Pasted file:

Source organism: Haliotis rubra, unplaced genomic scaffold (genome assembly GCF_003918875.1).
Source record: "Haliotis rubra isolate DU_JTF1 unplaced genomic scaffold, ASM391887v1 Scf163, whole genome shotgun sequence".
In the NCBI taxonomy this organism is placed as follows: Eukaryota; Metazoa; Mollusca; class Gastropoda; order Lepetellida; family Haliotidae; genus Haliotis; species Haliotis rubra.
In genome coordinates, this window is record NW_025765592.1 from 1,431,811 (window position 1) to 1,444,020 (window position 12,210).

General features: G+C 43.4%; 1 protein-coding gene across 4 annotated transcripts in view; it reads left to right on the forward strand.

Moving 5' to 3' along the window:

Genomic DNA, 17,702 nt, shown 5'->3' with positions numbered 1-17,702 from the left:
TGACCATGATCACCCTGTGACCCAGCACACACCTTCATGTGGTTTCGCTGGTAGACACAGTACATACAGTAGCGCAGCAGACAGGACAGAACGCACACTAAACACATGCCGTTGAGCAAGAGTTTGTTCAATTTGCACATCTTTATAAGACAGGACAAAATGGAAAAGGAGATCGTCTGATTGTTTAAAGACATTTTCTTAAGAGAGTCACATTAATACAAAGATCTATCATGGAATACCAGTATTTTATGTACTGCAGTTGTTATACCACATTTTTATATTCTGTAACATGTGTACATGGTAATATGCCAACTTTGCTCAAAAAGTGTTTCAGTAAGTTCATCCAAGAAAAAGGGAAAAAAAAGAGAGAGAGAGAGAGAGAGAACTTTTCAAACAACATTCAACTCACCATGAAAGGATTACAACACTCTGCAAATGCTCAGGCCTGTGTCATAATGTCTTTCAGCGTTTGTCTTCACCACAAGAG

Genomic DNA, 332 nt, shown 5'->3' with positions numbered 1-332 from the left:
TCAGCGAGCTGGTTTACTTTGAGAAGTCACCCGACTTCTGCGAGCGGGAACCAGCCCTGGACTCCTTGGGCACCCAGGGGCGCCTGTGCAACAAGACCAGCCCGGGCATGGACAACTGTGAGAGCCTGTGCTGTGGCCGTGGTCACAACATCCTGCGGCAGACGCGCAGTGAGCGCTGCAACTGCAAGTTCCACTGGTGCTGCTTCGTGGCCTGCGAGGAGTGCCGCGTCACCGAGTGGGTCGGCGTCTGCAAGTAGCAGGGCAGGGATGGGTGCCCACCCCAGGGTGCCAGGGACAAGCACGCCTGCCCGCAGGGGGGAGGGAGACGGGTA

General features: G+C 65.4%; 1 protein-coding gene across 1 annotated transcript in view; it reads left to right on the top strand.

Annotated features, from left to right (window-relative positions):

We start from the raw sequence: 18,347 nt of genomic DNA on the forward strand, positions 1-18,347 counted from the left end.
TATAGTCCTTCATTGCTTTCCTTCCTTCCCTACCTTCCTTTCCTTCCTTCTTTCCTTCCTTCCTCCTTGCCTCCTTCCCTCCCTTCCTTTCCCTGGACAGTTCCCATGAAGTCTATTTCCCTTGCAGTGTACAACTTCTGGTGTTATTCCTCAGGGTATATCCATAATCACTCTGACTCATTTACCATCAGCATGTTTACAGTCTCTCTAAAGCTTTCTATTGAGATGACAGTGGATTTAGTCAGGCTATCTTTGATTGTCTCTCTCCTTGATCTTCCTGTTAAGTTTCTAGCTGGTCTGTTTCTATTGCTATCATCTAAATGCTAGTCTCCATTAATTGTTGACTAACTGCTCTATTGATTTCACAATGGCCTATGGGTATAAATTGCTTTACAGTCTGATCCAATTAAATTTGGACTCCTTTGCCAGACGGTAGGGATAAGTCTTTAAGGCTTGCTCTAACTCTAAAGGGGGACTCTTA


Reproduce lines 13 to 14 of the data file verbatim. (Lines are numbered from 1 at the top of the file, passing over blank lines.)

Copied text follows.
We start from the raw sequence: 18,347 nt of genomic DNA on the forward strand, positions 1-18,347 counted from the left end.
TATAGTCCTTCATTGCTTTCCTTCCTTCCCTACCTTCCTTTCCTTCCTTCTTTCCTTCCTTCCTCCTTGCCTCCTTCCCTCCCTTCCTTTCCCTGGACAGTTCCCATGAAGTCTATTTCCCTTGCAGTGTACAACTTCTGGTGTTATTCCTCAGGGTATATCCATAATCACTCTGACTCATTTACCATCAGCATGTTTACAGTCTCTCTAAAGCTTTCTATTGAGATGACAGTGGATTTAGTCAGGCTATCTTTGATTGTCTCTCTCCTTGATCTTCCTGTTAAGTTTCTAGCTGGTCTGTTTCTATTGCTATCATCTAAATGCTAGTCTCCATTAATTGTTGACTAACTGCTCTATTGATTTCACAATGGCCTATGGGTATAAATTGCTTTACAGTCTGATCCAATTAAATTTGGACTCCTTTGCCAGACGGTAGGGATAAGTCTTTAAGGCTTGCTCTAACTCTAAAGGGGGACTCTTA